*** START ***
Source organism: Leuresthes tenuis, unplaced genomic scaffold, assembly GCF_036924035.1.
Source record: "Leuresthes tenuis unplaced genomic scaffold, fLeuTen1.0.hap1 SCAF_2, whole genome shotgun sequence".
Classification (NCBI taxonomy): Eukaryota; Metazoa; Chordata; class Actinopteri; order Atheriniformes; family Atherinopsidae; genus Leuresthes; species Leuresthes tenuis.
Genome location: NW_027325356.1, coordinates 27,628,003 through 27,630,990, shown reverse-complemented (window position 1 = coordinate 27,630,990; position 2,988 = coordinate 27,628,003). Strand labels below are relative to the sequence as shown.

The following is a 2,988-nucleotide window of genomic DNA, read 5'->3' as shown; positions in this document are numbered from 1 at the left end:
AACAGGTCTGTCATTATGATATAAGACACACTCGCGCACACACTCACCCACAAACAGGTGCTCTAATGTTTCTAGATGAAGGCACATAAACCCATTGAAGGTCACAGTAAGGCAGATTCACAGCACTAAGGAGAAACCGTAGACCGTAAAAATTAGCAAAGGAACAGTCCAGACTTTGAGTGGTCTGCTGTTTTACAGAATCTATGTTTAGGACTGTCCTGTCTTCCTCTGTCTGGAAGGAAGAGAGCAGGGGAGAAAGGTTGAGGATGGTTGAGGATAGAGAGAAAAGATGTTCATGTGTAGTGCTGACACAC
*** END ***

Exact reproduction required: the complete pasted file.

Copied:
Source organism: Leuresthes tenuis, unplaced genomic scaffold, assembly GCF_036924035.1.
Source record: "Leuresthes tenuis unplaced genomic scaffold, fLeuTen1.0.hap1 SCAF_2, whole genome shotgun sequence".
Classification (NCBI taxonomy): Eukaryota; Metazoa; Chordata; class Actinopteri; order Atheriniformes; family Atherinopsidae; genus Leuresthes; species Leuresthes tenuis.
Genome location: NW_027325356.1, coordinates 27,628,003 through 27,630,990, shown reverse-complemented (window position 1 = coordinate 27,630,990; position 2,988 = coordinate 27,628,003). Strand labels below are relative to the sequence as shown.

The following is a 2,988-nucleotide window of genomic DNA, read 5'->3' as shown; positions in this document are numbered from 1 at the left end:
AACAGGTCTGTCATTATGATATAAGACACACTCGCGCACACACTCACCCACAAACAGGTGCTCTAATGTTTCTAGATGAAGGCACATAAACCCATTGAAGGTCACAGTAAGGCAGATTCACAGCACTAAGGAGAAACCGTAGACCGTAAAAATTAGCAAAGGAACAGTCCAGACTTTGAGTGGTCTGCTGTTTTACAGAATCTATGTTTAGGACTGTCCTGTCTTCCTCTGTCTGGAAGGAAGAGAGCAGGGGAGAAAGGTTGAGGATGGTTGAGGATAGAGAGAAAAGATGTTCATGTGTAGTGCTGACACAC